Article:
Background: The virulence, antimicrobial resistance, and prevalence of S. aureus underscores the need for up-to-date and extensive insights regarding antimicrobial susceptibility trends. One approach to meet this need is analysis of clinical laboratory-based surveillance data.
Methods: Data from The Surveillance Network-USA (TSN), an electronic surveillance network that collects microbiology data from 300 clinical microbiology laboratories across the United States, were used as the source for analysis that included prevalence of S. aureus in clinical specimens, MRSA and multi-drug resistance phenotype rates and trends according to patient location, geographic distributions, and specimen source.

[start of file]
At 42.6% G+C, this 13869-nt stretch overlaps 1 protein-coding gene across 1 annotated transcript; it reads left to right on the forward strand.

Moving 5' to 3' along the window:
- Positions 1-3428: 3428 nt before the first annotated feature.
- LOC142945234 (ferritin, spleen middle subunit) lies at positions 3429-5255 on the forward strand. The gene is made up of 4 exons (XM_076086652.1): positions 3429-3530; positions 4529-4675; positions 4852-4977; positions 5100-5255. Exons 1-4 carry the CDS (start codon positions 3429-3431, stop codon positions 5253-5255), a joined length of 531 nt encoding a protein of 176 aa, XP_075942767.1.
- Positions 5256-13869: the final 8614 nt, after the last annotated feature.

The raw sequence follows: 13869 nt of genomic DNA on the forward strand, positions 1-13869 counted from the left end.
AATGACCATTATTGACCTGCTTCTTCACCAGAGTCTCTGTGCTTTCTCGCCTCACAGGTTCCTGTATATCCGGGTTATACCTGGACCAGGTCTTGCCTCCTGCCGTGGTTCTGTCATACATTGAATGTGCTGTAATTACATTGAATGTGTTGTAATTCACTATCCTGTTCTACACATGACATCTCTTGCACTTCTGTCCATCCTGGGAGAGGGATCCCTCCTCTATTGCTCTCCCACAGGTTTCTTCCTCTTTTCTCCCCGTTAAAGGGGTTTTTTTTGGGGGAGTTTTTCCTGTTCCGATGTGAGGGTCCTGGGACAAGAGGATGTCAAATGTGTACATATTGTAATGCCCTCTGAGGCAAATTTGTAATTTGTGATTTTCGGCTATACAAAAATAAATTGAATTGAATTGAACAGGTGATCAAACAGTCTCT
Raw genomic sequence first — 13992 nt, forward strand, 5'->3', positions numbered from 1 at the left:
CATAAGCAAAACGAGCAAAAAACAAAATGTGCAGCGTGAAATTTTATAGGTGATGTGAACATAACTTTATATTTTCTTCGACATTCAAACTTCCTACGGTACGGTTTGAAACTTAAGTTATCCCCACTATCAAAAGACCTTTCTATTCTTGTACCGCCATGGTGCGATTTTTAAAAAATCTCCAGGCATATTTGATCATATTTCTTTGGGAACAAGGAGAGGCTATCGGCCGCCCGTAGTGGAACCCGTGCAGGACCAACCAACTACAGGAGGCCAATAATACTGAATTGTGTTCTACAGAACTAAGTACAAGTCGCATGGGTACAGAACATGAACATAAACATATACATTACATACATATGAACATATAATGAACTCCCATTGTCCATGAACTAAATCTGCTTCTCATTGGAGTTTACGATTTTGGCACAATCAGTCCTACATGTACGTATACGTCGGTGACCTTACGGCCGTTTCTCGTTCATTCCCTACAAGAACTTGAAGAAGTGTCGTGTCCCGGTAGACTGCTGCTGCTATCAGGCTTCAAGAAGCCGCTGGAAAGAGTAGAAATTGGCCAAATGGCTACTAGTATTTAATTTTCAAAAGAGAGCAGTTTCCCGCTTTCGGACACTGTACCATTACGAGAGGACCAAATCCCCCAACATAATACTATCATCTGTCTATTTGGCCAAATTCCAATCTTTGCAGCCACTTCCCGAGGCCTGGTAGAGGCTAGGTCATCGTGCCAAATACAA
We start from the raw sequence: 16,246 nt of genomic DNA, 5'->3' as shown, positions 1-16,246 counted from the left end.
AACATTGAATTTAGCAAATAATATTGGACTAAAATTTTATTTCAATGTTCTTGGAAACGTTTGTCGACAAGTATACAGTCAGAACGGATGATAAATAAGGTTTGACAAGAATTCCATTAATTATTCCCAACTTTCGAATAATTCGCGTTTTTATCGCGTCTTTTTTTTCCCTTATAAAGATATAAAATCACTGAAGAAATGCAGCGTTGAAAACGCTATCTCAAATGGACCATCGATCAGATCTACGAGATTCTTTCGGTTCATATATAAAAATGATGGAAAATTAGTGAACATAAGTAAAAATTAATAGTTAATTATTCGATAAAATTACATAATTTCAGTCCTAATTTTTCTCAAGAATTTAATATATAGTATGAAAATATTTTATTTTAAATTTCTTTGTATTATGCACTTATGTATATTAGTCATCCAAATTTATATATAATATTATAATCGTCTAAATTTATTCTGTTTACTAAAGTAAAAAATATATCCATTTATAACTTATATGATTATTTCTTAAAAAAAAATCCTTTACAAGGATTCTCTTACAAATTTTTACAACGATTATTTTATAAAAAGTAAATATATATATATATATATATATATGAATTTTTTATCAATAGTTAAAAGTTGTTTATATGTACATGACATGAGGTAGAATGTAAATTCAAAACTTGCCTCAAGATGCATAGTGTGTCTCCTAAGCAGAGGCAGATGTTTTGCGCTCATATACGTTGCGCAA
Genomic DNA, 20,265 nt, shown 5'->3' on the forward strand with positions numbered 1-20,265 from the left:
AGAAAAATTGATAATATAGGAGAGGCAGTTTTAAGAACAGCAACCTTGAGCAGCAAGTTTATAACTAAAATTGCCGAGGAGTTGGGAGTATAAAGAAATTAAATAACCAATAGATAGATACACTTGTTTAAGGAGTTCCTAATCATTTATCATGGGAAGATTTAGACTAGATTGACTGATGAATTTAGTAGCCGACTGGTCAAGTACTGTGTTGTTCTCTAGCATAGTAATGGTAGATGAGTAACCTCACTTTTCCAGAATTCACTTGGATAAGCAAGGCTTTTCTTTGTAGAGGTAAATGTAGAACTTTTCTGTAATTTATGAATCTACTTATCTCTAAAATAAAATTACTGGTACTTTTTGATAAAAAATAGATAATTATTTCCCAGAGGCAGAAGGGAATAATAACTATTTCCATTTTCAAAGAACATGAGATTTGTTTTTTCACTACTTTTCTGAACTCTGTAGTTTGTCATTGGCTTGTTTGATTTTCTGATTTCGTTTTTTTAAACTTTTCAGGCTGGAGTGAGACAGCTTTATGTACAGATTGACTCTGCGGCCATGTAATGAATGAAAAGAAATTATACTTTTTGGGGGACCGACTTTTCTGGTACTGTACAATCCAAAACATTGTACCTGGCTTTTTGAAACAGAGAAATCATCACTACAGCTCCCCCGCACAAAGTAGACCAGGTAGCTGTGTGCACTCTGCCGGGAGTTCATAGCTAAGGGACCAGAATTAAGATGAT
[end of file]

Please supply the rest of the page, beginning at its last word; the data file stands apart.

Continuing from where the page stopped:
Results: S. aureus was the most prevalent species isolated from inpatient specimens (18.7% of all bacterial isolates) and the second most prevalent (14.7%) from outpatient specimens. In March 2005 MRSA rates were 59.2%, 55%, and 47.9% for strains from non-ICU inpatients, ICU, and outpatients, respectively. This trend was noted in all nine US Bureau of Census regions and multi-drug resistance phenotypes (resistance to > or = 3 non-beta-lactams) was common among both inpatient MRSA (59.9%) and outpatient MRSA (40.8%). Greater than 90% of multi-drug resistant MRSA were susceptible to trimethoprim-sulfamethoxazole, linezolid, and vancomycin.
Conclusion: Prevalence of MRSA among both inpatient and outpatient specimens continues to increase with multi-drug resistance as a common phenotype. Continued emergence of outpatient MRSA that exhibit multi-drug resistant phenotypes has important implications for developing and evolving outpatient treatment guidelines.